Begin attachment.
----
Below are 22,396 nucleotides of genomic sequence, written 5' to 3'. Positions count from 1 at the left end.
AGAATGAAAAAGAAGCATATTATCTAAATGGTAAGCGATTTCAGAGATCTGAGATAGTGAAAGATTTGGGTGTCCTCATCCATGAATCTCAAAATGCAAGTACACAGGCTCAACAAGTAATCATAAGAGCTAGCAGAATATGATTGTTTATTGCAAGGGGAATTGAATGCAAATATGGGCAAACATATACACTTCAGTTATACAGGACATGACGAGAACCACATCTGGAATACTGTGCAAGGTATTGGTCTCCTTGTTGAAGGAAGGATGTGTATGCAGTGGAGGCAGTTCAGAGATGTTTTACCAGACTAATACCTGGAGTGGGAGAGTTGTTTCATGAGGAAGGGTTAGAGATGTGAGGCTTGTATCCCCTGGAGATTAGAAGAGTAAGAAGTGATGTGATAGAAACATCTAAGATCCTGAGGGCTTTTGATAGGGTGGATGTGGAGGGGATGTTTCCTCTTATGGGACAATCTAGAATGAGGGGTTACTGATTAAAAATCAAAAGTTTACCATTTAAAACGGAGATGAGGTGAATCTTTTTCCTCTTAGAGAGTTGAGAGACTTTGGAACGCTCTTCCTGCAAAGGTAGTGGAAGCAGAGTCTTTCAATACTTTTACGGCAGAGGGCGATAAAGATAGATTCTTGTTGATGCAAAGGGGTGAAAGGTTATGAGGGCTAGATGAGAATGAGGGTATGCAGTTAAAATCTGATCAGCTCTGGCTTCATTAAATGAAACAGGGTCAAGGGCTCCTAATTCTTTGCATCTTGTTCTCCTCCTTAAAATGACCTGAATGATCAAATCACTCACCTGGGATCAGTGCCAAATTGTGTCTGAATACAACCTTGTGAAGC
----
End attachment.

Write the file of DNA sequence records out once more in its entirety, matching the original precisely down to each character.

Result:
Below are 22,396 nucleotides of genomic sequence, written 5' to 3'. Positions count from 1 at the left end.
AGAATGAAAAAGAAGCATATTATCTAAATGGTAAGCGATTTCAGAGATCTGAGATAGTGAAAGATTTGGGTGTCCTCATCCATGAATCTCAAAATGCAAGTACACAGGCTCAACAAGTAATCATAAGAGCTAGCAGAATATGATTGTTTATTGCAAGGGGAATTGAATGCAAATATGGGCAAACATATACACTTCAGTTATACAGGACATGACGAGAACCACATCTGGAATACTGTGCAAGGTATTGGTCTCCTTGTTGAAGGAAGGATGTGTATGCAGTGGAGGCAGTTCAGAGATGTTTTACCAGACTAATACCTGGAGTGGGAGAGTTGTTTCATGAGGAAGGGTTAGAGATGTGAGGCTTGTATCCCCTGGAGATTAGAAGAGTAAGAAGTGATGTGATAGAAACATCTAAGATCCTGAGGGCTTTTGATAGGGTGGATGTGGAGGGGATGTTTCCTCTTATGGGACAATCTAGAATGAGGGGTTACTGATTAAAAATCAAAAGTTTACCATTTAAAACGGAGATGAGGTGAATCTTTTTCCTCTTAGAGAGTTGAGAGACTTTGGAACGCTCTTCCTGCAAAGGTAGTGGAAGCAGAGTCTTTCAATACTTTTACGGCAGAGGGCGATAAAGATAGATTCTTGTTGATGCAAAGGGGTGAAAGGTTATGAGGGCTAGATGAGAATGAGGGTATGCAGTTAAAATCTGATCAGCTCTGGCTTCATTAAATGAAACAGGGTCAAGGGCTCCTAATTCTTTGCATCTTGTTCTCCTCCTTAAAATGACCTGAATGATCAAATCACTCACCTGGGATCAGTGCCAAATTGTGTCTGAATACAACCTTGTGAAGC